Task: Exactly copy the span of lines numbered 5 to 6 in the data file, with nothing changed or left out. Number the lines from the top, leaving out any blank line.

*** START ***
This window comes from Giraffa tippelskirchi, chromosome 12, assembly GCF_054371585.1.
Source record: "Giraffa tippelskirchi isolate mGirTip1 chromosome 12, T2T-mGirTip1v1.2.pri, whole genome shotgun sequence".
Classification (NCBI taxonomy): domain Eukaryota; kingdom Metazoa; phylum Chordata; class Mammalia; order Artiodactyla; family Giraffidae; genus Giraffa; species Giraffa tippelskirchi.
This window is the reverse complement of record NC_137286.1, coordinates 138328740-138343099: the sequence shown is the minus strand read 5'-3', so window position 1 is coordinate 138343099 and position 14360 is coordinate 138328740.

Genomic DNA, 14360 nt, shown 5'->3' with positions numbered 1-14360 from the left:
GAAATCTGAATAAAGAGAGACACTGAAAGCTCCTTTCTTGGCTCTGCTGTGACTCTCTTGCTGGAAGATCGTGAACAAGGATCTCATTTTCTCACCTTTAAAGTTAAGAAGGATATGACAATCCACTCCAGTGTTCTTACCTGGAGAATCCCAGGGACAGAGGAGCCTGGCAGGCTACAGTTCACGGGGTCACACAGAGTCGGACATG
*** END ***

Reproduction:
Genomic DNA, 14360 nt, shown 5'->3' with positions numbered 1-14360 from the left:
GAAATCTGAATAAAGAGAGACACTGAAAGCTCCTTTCTTGGCTCTGCTGTGACTCTCTTGCTGGAAGATCGTGAACAAGGATCTCATTTTCTCACCTTTAAAGTTAAGAAGGATATGACAATCCACTCCAGTGTTCTTACCTGGAGAATCCCAGGGACAGAGGAGCCTGGCAGGCTACAGTTCACGGGGTCACACAGAGTCGGACATG